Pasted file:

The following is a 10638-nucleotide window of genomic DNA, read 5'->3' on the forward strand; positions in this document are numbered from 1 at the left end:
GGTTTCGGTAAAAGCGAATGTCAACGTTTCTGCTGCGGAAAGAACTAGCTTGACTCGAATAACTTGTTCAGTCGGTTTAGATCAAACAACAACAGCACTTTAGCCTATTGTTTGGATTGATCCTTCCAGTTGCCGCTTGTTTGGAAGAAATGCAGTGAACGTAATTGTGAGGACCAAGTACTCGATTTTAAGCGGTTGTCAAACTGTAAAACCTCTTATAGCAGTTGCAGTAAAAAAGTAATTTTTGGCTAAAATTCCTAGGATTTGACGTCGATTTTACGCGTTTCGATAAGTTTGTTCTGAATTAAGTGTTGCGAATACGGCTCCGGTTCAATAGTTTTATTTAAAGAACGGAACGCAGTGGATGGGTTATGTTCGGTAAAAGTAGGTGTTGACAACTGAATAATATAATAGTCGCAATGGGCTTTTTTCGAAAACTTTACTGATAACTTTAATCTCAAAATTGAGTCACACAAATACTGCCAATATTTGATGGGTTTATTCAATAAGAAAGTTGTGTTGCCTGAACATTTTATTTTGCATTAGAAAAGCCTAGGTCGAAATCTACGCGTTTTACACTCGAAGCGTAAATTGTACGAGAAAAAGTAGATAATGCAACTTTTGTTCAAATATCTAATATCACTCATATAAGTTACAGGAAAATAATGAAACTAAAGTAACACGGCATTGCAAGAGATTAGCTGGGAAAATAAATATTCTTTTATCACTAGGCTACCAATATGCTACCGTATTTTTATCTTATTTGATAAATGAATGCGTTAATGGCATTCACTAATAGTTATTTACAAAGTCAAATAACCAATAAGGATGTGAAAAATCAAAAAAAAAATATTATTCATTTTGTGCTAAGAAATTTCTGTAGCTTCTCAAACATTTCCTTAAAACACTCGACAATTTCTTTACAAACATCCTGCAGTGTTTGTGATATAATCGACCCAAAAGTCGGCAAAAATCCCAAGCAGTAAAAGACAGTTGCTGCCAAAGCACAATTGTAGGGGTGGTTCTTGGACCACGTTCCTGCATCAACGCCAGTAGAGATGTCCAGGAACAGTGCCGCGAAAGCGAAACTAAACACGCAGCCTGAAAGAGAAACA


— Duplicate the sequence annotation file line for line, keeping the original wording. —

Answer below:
The following is a 10638-nucleotide window of genomic DNA, read 5'->3' on the forward strand; positions in this document are numbered from 1 at the left end:
GGTTTCGGTAAAAGCGAATGTCAACGTTTCTGCTGCGGAAAGAACTAGCTTGACTCGAATAACTTGTTCAGTCGGTTTAGATCAAACAACAACAGCACTTTAGCCTATTGTTTGGATTGATCCTTCCAGTTGCCGCTTGTTTGGAAGAAATGCAGTGAACGTAATTGTGAGGACCAAGTACTCGATTTTAAGCGGTTGTCAAACTGTAAAACCTCTTATAGCAGTTGCAGTAAAAAAGTAATTTTTGGCTAAAATTCCTAGGATTTGACGTCGATTTTACGCGTTTCGATAAGTTTGTTCTGAATTAAGTGTTGCGAATACGGCTCCGGTTCAATAGTTTTATTTAAAGAACGGAACGCAGTGGATGGGTTATGTTCGGTAAAAGTAGGTGTTGACAACTGAATAATATAATAGTCGCAATGGGCTTTTTTCGAAAACTTTACTGATAACTTTAATCTCAAAATTGAGTCACACAAATACTGCCAATATTTGATGGGTTTATTCAATAAGAAAGTTGTGTTGCCTGAACATTTTATTTTGCATTAGAAAAGCCTAGGTCGAAATCTACGCGTTTTACACTCGAAGCGTAAATTGTACGAGAAAAAGTAGATAATGCAACTTTTGTTCAAATATCTAATATCACTCATATAAGTTACAGGAAAATAATGAAACTAAAGTAACACGGCATTGCAAGAGATTAGCTGGGAAAATAAATATTCTTTTATCACTAGGCTACCAATATGCTACCGTATTTTTATCTTATTTGATAAATGAATGCGTTAATGGCATTCACTAATAGTTATTTACAAAGTCAAATAACCAATAAGGATGTGAAAAATCAAAAAAAAAATATTATTCATTTTGTGCTAAGAAATTTCTGTAGCTTCTCAAACATTTCCTTAAAACACTCGACAATTTCTTTACAAACATCCTGCAGTGTTTGTGATATAATCGACCCAAAAGTCGGCAAAAATCCCAAGCAGTAAAAGACAGTTGCTGCCAAAGCACAATTGTAGGGGTGGTTCTTGGACCACGTTCCTGCATCAACGCCAGTAGAGATGTCCAGGAACAGTGCCGCGAAAGCGAAACTAAACACGCAGCCTGAAAGAGAAACA